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Does homeowners’ insurance cover injury liability?

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You host a party and someone falls on your property. The individual’s leg is broken and needs medical care. Now you’re wondering – does homeowners’ insurance cover the injury? In some cases, your home insurance policy may provide coverage, but it’s important to know the common exclusions, limitations and requirements. 

Homeowners’ Insurance and Personal Liability Coverage 

Many people buy homeowners’ insurance because they want coverage for the structure of their house. If your house is damaged by a covered peril, your home insurance policy will pay for the repairs, up to the policy limit. This coverage is important, but it’s only one piece of the protection that homeowners’ insurance provides. A standard policy also provides coverage for your personal belongings, additional living expenses and some liability protection. 

According to the Insurance Information Institute (III), the liability protection offered under a standard homeowners’ insurance policy covers the policyholder for lawsuits involving bodily injury or property damage that you, your family members or your pets cause to other people. 

This can include personal injuries, for example, if your dog bites the mail delivery person or if a guest falls on your property and you are considered negligent or otherwise responsible for what happened. The liability limit is often different from the limit for your house structure, and it may be significantly less. The III says that limits often start at around $100,000, but your limit may be higher or possibly even lower.  

What if your rent your home?

If you rent your home, you need renters’ insurance instead of homeowners’ insurance. Although your landlord’s insurance should cover damage to the structure of the building, your renters’ insurance provides important coverage for your belongings. Like homeowners’ insurance, it can also provide liability coverage if you are sued for bodily injury or property damage.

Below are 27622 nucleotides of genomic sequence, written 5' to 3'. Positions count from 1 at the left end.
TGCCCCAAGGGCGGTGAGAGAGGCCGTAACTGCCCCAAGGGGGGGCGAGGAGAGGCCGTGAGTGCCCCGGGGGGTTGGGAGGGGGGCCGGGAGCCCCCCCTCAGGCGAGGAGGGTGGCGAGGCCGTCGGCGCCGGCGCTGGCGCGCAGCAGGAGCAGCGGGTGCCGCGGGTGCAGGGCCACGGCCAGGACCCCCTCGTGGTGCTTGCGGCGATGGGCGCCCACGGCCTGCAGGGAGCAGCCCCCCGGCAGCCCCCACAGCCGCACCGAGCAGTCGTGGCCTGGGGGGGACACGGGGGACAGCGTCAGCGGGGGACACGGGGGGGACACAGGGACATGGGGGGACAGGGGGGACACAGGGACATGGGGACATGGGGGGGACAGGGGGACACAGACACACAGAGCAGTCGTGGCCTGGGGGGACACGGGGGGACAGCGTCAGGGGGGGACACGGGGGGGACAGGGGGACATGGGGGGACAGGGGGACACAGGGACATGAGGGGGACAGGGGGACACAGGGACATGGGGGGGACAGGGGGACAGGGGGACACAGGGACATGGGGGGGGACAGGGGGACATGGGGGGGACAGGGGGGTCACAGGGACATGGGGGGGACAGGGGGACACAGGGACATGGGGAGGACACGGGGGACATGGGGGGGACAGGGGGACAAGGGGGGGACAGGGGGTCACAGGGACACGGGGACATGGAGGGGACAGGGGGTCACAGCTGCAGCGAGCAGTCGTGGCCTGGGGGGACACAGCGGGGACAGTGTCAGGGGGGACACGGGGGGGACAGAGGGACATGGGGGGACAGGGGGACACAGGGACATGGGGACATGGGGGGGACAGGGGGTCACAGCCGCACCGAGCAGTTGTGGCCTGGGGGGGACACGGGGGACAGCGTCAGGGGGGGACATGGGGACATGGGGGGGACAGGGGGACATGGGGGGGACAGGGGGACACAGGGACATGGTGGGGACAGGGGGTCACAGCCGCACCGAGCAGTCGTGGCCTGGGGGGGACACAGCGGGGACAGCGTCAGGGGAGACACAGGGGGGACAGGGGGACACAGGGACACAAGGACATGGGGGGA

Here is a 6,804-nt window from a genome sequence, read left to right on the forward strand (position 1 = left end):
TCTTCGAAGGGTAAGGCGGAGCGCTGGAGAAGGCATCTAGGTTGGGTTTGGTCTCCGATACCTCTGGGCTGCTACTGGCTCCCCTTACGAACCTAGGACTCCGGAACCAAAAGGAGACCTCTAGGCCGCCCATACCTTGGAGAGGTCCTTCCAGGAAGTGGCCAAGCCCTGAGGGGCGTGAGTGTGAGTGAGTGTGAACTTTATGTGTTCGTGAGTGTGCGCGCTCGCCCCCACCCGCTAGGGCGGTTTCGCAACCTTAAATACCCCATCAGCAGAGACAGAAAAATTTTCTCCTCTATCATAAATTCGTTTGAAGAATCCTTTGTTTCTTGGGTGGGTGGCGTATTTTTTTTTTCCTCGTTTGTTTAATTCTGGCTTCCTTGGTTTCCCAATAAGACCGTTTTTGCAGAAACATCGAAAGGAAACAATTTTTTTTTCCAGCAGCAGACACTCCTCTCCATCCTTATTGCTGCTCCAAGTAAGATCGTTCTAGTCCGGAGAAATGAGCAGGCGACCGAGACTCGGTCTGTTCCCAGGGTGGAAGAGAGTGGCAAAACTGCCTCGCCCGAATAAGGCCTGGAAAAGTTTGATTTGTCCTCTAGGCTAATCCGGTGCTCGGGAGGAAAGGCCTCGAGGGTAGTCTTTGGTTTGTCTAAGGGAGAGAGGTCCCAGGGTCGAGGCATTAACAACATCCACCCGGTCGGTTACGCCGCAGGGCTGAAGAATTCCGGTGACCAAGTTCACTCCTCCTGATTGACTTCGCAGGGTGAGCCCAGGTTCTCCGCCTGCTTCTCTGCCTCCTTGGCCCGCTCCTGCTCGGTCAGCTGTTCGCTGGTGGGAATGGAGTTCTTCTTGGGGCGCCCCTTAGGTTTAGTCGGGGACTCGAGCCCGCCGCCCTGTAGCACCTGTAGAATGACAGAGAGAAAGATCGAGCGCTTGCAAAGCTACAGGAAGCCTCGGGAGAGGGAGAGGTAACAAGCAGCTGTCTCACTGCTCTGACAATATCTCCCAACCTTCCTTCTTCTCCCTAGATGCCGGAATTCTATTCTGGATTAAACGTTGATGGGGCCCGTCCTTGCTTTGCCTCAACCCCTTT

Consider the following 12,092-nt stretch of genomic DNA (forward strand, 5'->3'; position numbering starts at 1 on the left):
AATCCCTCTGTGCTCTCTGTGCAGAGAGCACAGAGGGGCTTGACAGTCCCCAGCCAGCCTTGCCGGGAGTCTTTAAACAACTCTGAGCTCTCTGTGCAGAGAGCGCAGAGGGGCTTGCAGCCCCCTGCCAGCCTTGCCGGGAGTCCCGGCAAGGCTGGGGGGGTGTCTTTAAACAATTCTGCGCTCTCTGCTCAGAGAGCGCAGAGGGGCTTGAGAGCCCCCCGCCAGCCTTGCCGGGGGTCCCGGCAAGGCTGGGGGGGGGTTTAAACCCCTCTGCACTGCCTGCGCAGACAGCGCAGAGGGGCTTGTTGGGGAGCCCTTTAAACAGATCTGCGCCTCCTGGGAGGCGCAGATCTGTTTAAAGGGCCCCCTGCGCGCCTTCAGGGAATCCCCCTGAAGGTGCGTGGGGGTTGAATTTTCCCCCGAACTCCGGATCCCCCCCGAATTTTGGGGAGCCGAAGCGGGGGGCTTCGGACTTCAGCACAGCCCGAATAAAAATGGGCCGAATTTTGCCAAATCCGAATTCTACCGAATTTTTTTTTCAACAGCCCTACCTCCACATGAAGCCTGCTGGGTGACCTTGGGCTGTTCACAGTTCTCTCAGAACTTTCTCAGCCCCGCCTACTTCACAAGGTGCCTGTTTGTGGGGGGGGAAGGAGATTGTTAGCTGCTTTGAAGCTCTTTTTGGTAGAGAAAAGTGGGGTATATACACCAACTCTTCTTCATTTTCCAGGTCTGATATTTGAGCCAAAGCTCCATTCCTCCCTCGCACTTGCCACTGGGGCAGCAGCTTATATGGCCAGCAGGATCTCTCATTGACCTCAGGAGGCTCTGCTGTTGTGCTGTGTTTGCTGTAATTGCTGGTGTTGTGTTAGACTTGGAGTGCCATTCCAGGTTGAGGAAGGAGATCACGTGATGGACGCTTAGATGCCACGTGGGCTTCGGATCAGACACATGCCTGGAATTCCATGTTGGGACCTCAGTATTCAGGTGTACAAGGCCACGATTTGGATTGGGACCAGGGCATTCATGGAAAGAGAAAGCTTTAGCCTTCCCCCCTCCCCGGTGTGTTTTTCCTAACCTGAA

When won’t homeowners’ insurance cover personal injury claims? 

Homeowners’ insurance only covers bodily injury liability claims, that is, claims involving a third party. If you fall on your own property, your homeowners’ insurance policy will not provide coverage. Likewise, if someone in your household is injured, you will not have coverage under your home insurance policy. It’s only if someone else is injured that you can file a homeowners’ insurance claim. 

Your homeowners’ policy may have other exclusions, as well. For example, most insurance policies exclude intentional and criminal acts. The criminal acts exclusion means you might not have coverage if, for example, you assault someone.  

Although homeowners’ insurance policyholders may have coverage for lawsuits related to animal bites or property damage caused by animals, many homeowners’ policies exclude certain breeds or dogs or types of pets. Exotic pets and dog breeds that are considered dangerous are especially likely to be excluded. 

Some other types of injuries won’t be covered because they should be covered under a separate insurance policy. For example, if you injure someone in a car accident, you should file a claim with your auto insurance company, not your homeowners’ insurance company. Homeowners’ insurance policies can also contain exclusions for commercial activities, so if you use your home for business purposes, you should make sure you have appropriate coverage. 

Medical Bills Coverage 

In some cases, your homeowners’ insurance policy may provide coverage for medical expenses to third parties without the need for a lawsuit. This can be advantageous for everyone involved because lawsuits are time-consuming and expensive. Additionally, you don’t have to prove fault when medical payments coverage is used, so the process is relatively simple and fast.